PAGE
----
Marrakesch. Esther Freud

ISBN: 9783548602974

Published:

Paperback

256 pages


Description

Marrakesch.  by  Esther Freud

Marrakesch. by Esther Freud
| Paperback | PDF, EPUB, FB2, DjVu, audiobook, mp3, RTF | 256 pages | ISBN: 9783548602974 | 10.12 Mb

Ein Sommer in Marokko - für die siebenjährige Bea und ihre fünfjährige Schwester nichts als ein schönes Ferienerlebnis. Vorerst, denn es sind die frühen siebziger Jahre und Beas Mutter sucht etwas ganz anderes in der Fremde: Freiheit und Liebe. EinesMoreEin Sommer in Marokko - für die siebenjährige Bea und ihre fünfjährige Schwester nichts als ein schönes Ferienerlebnis. Vorerst, denn es sind die frühen siebziger Jahre und Beas Mutter sucht etwas ganz anderes in der Fremde: Freiheit und Liebe. Eines Tages tritt Bilal, Freund, Liebhaber und marokkanischer Weggefährte, in ihr Leben und plötzlich bekommt die Zeit in Marokko ein völlig neues Gesicht ...------------Hideous Kinky begins as a small, cheerful autobiographical novel following Thurbers variation on Wordsworth: Humor is emotional chaos recollected in tranquillity.

In the mid-1960s, two girls, ages 5 and 7, travel with their mother from London to Marrakech. Also along for the ride are John, Mums boyfriend, and Maretta, Johns wife. Though the author is a descendant of Sigmund Freud, the title of her first book has little to do with the pleasure principle. Instead, it is the only phrase the sisters have heard Maretta speak, one that quickly becomes an all-purpose epithet: One of the shepherds whistled and the dogs slung to the ground.

Bea raised an eyebrow as she passed me. Hideous kinky, she whispered. Esther Freuds vocabulary and tone veer easily from the childlike to the more sophisticated, particularly when she recounts speech or circumstances beyond a childs comprehension. Once the group arrives in Marrakech, John and Maretta split off, and Mum hooks up with various men and pursues spirituality. The children, meanwhile, want nothing more than to be normal--or at least not to be so embarrassed by their mothers Islamic fervor: Oh Mum, please...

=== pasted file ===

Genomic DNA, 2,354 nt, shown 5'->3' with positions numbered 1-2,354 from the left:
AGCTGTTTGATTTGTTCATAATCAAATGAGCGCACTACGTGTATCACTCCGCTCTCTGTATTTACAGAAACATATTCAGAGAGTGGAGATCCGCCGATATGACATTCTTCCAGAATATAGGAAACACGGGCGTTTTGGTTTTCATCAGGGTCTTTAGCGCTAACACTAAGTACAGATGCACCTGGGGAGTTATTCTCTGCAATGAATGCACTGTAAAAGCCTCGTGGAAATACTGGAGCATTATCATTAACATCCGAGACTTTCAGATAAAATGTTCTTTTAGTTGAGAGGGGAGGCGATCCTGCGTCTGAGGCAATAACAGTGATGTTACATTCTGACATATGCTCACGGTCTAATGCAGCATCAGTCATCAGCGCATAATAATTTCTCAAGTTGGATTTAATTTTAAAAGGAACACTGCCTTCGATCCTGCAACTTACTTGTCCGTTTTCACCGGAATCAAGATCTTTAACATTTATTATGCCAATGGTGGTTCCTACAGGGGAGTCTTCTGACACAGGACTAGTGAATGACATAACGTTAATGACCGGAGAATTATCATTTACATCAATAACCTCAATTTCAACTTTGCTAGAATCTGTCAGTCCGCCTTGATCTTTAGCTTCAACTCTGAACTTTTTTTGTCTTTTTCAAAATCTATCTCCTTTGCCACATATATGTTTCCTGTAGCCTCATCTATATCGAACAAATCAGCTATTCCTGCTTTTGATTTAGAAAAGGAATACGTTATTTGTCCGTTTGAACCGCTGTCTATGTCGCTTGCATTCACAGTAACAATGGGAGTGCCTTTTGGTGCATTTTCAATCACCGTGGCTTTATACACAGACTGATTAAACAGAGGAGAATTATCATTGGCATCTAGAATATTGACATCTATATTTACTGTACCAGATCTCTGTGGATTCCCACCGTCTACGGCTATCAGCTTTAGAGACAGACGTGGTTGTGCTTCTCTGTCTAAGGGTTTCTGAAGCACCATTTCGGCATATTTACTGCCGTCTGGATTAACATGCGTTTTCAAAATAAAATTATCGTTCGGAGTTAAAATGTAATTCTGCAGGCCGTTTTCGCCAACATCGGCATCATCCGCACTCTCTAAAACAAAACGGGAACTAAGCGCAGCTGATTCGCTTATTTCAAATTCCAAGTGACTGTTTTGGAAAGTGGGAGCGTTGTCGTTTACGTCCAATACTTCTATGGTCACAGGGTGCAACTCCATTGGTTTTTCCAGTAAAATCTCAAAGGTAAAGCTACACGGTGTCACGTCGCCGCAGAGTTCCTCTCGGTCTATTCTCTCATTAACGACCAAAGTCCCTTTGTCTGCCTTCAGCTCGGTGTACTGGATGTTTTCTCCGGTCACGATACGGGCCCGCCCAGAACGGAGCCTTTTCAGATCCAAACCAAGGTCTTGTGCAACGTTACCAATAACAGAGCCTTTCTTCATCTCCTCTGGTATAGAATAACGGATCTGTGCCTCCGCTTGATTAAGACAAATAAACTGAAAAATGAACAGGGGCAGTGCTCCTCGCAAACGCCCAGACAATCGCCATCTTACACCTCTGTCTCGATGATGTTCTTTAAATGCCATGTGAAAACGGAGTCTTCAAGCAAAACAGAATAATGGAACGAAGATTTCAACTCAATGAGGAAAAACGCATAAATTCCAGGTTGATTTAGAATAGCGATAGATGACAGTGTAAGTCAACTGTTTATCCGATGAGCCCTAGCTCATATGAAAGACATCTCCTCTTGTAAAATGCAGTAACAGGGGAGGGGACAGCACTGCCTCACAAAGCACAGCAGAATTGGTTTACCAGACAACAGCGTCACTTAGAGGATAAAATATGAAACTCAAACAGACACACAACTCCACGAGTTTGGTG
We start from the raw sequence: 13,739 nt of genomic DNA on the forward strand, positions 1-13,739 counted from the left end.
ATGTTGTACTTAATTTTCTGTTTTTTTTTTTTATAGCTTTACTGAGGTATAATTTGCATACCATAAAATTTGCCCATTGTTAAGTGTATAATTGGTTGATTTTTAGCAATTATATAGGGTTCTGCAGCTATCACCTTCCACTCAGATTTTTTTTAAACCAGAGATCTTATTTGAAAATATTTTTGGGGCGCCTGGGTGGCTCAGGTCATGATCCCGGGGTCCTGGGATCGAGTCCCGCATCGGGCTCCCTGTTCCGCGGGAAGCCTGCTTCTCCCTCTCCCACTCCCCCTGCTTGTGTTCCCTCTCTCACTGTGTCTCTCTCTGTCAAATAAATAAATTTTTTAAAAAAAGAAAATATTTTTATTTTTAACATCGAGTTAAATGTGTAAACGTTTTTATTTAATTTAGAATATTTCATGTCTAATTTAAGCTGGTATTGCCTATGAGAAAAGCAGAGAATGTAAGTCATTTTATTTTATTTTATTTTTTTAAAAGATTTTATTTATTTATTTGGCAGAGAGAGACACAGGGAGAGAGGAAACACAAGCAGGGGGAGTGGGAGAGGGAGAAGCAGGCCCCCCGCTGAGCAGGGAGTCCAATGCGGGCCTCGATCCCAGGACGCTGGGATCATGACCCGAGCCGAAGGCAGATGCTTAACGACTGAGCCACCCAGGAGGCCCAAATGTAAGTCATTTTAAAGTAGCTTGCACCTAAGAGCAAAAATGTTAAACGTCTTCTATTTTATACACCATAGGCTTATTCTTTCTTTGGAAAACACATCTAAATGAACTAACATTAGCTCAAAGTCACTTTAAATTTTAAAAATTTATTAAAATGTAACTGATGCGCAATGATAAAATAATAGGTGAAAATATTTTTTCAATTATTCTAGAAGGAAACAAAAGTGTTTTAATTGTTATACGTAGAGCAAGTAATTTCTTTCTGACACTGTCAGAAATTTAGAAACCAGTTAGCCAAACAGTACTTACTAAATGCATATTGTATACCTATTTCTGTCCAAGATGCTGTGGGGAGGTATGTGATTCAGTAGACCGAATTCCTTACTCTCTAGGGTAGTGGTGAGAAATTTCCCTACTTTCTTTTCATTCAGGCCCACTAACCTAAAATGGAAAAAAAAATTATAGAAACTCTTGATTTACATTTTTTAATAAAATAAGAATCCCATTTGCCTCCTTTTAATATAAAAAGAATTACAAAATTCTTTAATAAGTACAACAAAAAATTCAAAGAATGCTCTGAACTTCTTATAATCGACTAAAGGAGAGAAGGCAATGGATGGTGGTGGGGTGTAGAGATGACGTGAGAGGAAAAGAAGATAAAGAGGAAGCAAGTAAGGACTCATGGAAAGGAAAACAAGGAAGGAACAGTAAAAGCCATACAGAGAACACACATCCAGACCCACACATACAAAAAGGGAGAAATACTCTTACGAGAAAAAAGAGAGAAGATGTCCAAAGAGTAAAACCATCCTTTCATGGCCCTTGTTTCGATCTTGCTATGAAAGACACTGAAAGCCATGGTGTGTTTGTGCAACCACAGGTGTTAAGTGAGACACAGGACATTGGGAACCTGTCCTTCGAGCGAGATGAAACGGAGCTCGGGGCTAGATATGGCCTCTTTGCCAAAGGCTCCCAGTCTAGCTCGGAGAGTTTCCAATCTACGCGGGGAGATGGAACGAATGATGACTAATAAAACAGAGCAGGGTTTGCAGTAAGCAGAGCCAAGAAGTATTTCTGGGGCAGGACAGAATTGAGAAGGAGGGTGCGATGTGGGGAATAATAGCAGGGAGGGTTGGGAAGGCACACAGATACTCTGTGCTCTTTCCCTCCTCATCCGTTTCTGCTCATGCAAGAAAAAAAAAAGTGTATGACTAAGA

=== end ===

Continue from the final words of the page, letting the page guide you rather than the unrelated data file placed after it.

I was prepared to beg. Please dont be a Sufi. In Hideous Kinky, people appear and disappear with little reason or explanation. Though most of the characters are differentiated by one outstanding feature, Bilal, the itinerant builder and magicians apprentice who becomes one of Mums lovers, is more complex.

The narrator loves and trusts him from the start, and when she asks him if he will eventually return to England with them, Bilal closed his eyes and began to hum along with Om Kalsoum, whose voice crackled and wept through a radio in the back of the café.Hideous Kinky is curiously divided. The first half is a lark. The girls explore Marrakech, picking up the language and even passing themselves off as beggars. The familys only worries are about money, and these are soon cured by the next bank draft from their father.

But the second half is more melancholy. Mums religious zeal becomes rather less endearing, and as the girls adventures turn more dangerous, local rituals and customs begin to lose their charm: I didnt like to think about the camel festival. The camel, garlanded in flowers, collected us from our house in the Mellah, and we had followed it out of the city and high into the mountains in a procession of singing. The parade ends, however, with the animals beheading.

Occasionally I looked at Bea to see if she was running over these events like I was, the sound effects living their own life behind her eyes, but she gave nothing away.In the end, Hideous Kinky is a novel less about an exotic country seen through an innocents eyes than about family, about having a deeply embarrassing mother, an older sister who does everything before you, and a distant father. It escapes sentimentality through simplicity: Bilal was my Dad.

No one denied it when I said so. The author, her sister, and her mother spent two years in Morocco, and while Esther Freud may not have invented her subject, she has re-created it with a light touch and delicate irony.



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